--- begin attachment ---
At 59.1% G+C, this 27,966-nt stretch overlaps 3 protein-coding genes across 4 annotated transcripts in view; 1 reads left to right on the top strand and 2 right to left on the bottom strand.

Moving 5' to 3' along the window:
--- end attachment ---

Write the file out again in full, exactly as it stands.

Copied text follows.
At 59.1% G+C, this 27,966-nt stretch overlaps 3 protein-coding genes across 4 annotated transcripts in view; 1 reads left to right on the top strand and 2 right to left on the bottom strand.

Moving 5' to 3' along the window: